➥ ISSUE(S) & RESOLUTION(S)
[APPEAL SUCCEEDS]

I. Whether, as the learned trial Judge rejected the conflicting evidence of customary law of inheritance of Enugu-Ukwu as given by P.W. 1, Igwe Osita Agwuna III, and D.W. 5, Ajaegbu Nwankwu, as not pleaded, the respondents who relied on that customary law established that they were beneficiaries of Christopher Sunday Okafor Obiekwe (deceased) and rightly sued in that capacity?

RULING: IN APPELLANT’S FAVOUR.
A. THE CUSTOMS RELIED UPON BY BOTH PARTIES WERE NOT PLEADED
“The respondents would appear to have realised that much; hence they proceeded to call evidence of local custom of Enugu-Ukwu to establish their case. For this purpose, they called Igwe Osita Agwuna III as P. W. 1. In this regard he testified as follows: “I am the custodian of the customary laws and tradition of Enugu-Ukwu by virtue of my being the traditional head of Enugu-Ukwu. I am familiar with the customary law of inheritance in Enugu-Ukwu which is that where a man of full age from Enugu-Ukwu dies intestate living (sic) behind him his father, mother and brothers of the same mother and father and having no children or wife and being the owner of a landed property in any part of the world, his full brothers of the same mother are en- titled to inherit the landed property.” On the other side, the defendants besides calling D.W.4 to show that Igwe Agwuna was an enemy of the appellant and so his testimony against his case t should not be relied upon, called D.W.5, Ajaegbu Nwankwu whose evidence, if believed, would completely destroy the respondents’ case. He stated that he was the head of the Nzes and the Oba of Enugu-Ukwu. On the state of the custom, he testified as follows: “There are only two living people older than myself in the whole of Enugu-Ukwu. The customary laws of inheritance in Enugu-Ukwu is that if a man died intestate, leaving a father and brothers of full blood and had no wife or children, and had a landed property in Enugu-Ukwu or anywhere, his father should inherit his landed property. It is not correct to say that the full brothers should inherit the deceased person’s landed property.” Thus there are on record two different versions of the custom of Enugu Ukwu on the point which are drastically in conflict. It is clear that if either of these two versions of the custom were properly before the court and was believed, it would have made a definite difference to the fate of the case. But, unfortunately, none of them was pleaded. To our chagrin, our law on custom is still as it was on 1st June, 1945, when the Evidence Ordinance was introduced by the colonial administration. Our custom is treated like a foreign . law and, save where it is so notorious that it can be judicially noticed, it must ‘ be proved by evidence (see section 14 of the Evidence Act and corresponding provisions of the Evidence Laws of every State of the Federation). As .the law of Enugu-Ukwu of customary inheritance cannot claim notoriety, it is a question in fact, and so, must be pleaded and proved by evidence. The learned trial Judge was therefore right to have rejected the evidence called by both sides as to the true customary law governing the situation, as none of them had been pleaded. For, it is now perfectly settled that evidence called on any fact that needs to be pleaded but is not, goes to no issue at all at the hearing and ought to be disregarded. See on this: Ogboda v Adulugba (1971) 1 ALLN.L.R. 68, p.71. Aniemeka Emegokwue v. James Okadigbo (1973) 4 S.C. 113, p. 117. N.I.P.C. v. Thompson Organization(1969) 1 ALLN.L.R. 138.”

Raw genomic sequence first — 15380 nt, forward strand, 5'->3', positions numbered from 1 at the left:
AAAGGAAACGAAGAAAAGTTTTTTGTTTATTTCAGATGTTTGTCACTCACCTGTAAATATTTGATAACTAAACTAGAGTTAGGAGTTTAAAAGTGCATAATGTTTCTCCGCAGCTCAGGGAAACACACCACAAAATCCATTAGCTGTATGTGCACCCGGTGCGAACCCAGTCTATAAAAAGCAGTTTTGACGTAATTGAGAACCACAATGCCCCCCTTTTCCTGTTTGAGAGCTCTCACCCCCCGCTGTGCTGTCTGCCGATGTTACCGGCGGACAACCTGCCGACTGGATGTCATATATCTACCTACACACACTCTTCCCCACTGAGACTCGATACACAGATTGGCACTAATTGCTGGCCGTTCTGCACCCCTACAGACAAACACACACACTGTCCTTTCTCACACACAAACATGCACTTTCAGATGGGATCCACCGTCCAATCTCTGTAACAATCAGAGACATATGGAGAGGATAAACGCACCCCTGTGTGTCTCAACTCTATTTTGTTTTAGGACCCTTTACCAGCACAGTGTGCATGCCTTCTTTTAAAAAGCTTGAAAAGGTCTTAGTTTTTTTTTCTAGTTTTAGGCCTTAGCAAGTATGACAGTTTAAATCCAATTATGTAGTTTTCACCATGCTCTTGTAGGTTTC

Available:  Lawrence Okafor And Ors v. Felix Nnaife (1987)

B. CASE IS TO BE REMITTED BACK TO THE TRIAL COURT
“In a case like this in which an important issue of fact should have been pleaded and proved by evidence, but is not, this court has no alternative but to remit the case to .the court of trial for a trial de novo so that the issue may be resolved one way or the other.”

C. CLAIMANT/RESPONDENT DID NOT PROVE ITS CASE
“Indeed it is clear from the respondents’ pleading that, without proving that they were beneficiaries on which point they tried to rely, without success, on the customary law of Enugu-Ukwu, their very case lacked any proper foundation.”
.
.
.
✓ DECISION:
“As evidence on it has not been resolved, for the reason given, I shall remit the case for trial de novo. See on this: Armel’s Transport Ltd. v. Martins (1970) 1 ALL N.L.R. 27; Okuwobi v Ishola (1973) 1 ALL N.L.R. (Part 1) 291 … For what I have said, the appeal succeeds, and is allowed. The judgment of the Court of Appeal in Appeal No. CA/E/69/79 is set aside. For the avoidance of doubt, the judgment of Okadigbo, J., is also set aside for offending against the rule of fair hearing. The case is hereby remitted to the High Court for trial de novo before another Judge. Considering the age of the case, it is hereby directed that the Judge before whom it may come up for hearing shall accelerate the hearing and give it precedence over every other case. Parties may amend their pleadings at the retrial. The appellant shall have the costs of this appeal which I assess at N500.00.”

➥ MISCELLANEOUS POINTS

➥ REFERENCED (LEGISLATION)

➥ REFERENCED (CASE)

➥ REFERENCED (OTHERS)